It is strongly recommended that you apply for a work visa in Europe at least two months before your trip to the Schengen Area where you intend to work. This is because European embassies can take up to six weeks to process an EU Work visa application. Furthermore, the processing period may be prolonged up to 12 weeks in certain circumstances.
An EU Work Visa usually is valid for 1 year. But as I mentioned earlier, you can extend your EU Work Visa. Suppose you want to extend your EU Work Visa. In that case, you must apply for a visa extension at the Embassy or Consulate of the Schengen country you work in. Remember that you must start the application process to extend your EU Work Visa before it expires.
The EU Work Visa fee will be different for each Schengen country. This is because each Schengen country has its own fees for an employment visa. For this reason, I will only list the 3 countries where the most EU Employment Visas are issued:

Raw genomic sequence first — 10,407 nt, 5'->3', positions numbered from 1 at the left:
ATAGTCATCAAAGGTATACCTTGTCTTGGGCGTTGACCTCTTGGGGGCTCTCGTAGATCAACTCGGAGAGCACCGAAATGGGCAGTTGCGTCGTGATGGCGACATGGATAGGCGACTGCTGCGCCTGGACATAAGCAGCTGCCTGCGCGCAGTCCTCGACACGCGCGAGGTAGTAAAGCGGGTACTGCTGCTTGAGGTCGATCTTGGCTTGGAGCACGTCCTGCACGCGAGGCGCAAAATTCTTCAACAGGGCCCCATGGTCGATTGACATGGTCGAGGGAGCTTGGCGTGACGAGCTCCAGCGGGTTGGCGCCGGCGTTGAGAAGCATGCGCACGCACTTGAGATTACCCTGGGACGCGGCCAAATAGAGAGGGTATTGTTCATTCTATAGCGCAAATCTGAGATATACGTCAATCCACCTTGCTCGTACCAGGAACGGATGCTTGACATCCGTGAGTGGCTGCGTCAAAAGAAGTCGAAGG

Please remember that Employment Visa fees may change, so I suggest you go to the EU country's website where you want to work for an updated visa fee.
You can, however, it depends on the country you want to work in. Let me use an example. Germany has a Self-Employment Visa that allows you to start a business. However, before applying for the Germany Self-Employment Visa, you must first meet the visa requirements. Here is a brief list of Germanys Visa Requirements:
The above example is only valid for the German Self-Employment Visa. Suppose you want to know more about the Self-Employment Visa for a specific country. In that case, I advise you to go to the country's Embassy or Consulate for more information.
Now that you know the general information about the EU Work Visa, we can get to the required documents. Please remember that each EU country has its own requirements, and the documents listed below are only the most common in an EU Work Visa application.
You must submit your European Work Visa application to the authority representing the country where you will work. Remember that you must submit the application in your country of residence. You can submit your application at one of the following authorities in your country: